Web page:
Results

Results of Pilot Study

Table 1 shows the Cronbach's alpha coefficient of 0.79. Furthermore, the test re-test reliability method showed an association of r = 0.95, indicating that, in the pilot study, the Urdu MSI-BPD had a good overall internal consistency. The test–retest analysis was conducted, following an interval of 2 weeks in a subsample of 30 students with adequate results (r = 0.95; p < 0.000). Cronbach's alpha reliability of the Urdu MSI-BPD was evaluated by test–retest reliability analysis, and Pearson correlation analysis was performed. Pearson correlation for the total scale was 0.945, indicating a good test–retest correlation.

TABLE 1
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Table 1. Mean and standard deviation, Pearson product-moment correlation coefficient, test–retest reliability of both the Urdu and English versions of the McLean Screening Instrument for Borderline Personality Disorder (MSI-BPD) (N = 30).

Results of the Main Study

Table 2 indicates the item-total correlation for the 10 items of the Urdu MSI-BPD. It is evident from the results that most of the items are positively associated with the total scores, demonstrating a high internal consistency of the instrument. The item-total correlations of most of the scale items suggest preliminary reliability of the instrument for the study.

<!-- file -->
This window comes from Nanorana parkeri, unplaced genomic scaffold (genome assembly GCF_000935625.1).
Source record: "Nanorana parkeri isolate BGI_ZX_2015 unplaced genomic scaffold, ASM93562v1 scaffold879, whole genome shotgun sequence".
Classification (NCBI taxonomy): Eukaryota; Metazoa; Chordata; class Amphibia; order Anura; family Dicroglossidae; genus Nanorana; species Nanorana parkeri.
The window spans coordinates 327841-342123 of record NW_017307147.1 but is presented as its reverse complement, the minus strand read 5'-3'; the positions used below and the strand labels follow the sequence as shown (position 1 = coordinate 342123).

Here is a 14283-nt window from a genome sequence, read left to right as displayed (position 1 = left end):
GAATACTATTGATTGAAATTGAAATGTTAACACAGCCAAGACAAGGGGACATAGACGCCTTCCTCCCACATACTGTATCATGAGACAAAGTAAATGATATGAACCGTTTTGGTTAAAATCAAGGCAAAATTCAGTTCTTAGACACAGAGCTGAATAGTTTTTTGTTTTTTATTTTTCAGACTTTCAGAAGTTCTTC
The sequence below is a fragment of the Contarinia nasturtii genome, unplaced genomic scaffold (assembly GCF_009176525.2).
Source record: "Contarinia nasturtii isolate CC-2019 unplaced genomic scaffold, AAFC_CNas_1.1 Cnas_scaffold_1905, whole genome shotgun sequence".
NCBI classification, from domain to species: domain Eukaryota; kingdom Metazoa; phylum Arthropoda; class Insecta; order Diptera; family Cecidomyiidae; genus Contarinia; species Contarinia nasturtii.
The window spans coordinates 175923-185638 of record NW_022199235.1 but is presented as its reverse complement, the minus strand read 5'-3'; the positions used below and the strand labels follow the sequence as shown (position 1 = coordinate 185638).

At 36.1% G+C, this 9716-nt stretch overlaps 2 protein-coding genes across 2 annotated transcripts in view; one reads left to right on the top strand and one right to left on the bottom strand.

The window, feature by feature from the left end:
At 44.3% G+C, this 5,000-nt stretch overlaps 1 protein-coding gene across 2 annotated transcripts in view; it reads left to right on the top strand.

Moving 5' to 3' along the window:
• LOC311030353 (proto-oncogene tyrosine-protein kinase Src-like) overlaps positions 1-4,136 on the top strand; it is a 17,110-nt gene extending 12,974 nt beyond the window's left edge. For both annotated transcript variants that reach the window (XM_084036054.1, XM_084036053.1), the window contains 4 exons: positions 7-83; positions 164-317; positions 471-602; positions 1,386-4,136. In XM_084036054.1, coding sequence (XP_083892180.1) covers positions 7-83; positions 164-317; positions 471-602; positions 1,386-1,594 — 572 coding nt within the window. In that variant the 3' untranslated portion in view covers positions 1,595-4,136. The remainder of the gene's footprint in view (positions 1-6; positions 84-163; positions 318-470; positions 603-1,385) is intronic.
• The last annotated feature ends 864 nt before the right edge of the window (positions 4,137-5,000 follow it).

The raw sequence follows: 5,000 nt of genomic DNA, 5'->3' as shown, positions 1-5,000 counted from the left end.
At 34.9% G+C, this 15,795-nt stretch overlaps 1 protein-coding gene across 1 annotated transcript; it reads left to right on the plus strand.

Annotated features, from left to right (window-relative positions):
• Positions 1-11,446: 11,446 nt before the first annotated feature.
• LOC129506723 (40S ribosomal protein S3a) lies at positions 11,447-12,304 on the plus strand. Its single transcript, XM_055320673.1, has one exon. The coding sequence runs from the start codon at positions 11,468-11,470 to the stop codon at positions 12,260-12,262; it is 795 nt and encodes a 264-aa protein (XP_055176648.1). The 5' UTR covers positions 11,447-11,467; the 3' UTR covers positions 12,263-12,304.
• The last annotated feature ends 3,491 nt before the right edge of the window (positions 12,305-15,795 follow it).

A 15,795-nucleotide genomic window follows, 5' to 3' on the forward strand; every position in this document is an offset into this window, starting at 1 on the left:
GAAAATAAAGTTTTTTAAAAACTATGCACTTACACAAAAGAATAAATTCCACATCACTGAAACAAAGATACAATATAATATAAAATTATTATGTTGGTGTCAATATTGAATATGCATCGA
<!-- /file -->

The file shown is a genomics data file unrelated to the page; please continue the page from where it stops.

TABLE 2
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Table 2. Item total correlation for the Urdu MSI-BPD (N = 150).

Table 3 indicates that the indices of the model are perfect and fit for the original factor structures of the MSI-BPD [χ2 = 41.85; χ2/df = 31; CFI = 1.35; IFI = 0.95; TLI = 0.95; RMSEA = 0.05, 90% CI = (0.14, 0.13); ECVI = 0.72, 90% CI (0.06, 0.05)] in Pakistan context. It shows the high factorial validity of the Urdu MSI-BPD among individuals with cardiac problems in Pakistan. The modification indices were used to examine and improve the model in the present study. The model produced fit statistics of MSI-BPD in individuals with cardiac problems, and the modification indices recommended that the largest following reduction in the chi-square statistic would be created by permitting the residuals of items seven with eight or one as well as one with two to covary. This suggestion was examined and used to create enhanced GFI in the present model (see Figure 1). Few studies have recommended that the practice of drawing multiple covarying residual variances may be problematic, particularly across factors and items (e.g., Cudeck et al., 2001). Hence, in the present study, the residual term was used because of the possibility of some concepts of overlap of items in a single factor.

TABLE 3
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Table 3. The fit indices of the model of the Urdu MSI-BPD (N = 150).

FIGURE 1
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Figure 1. Confirmatory factor analysis for the Urdu McLean Screening Instrument for Borderline Personality Disorder (MSI-BPD).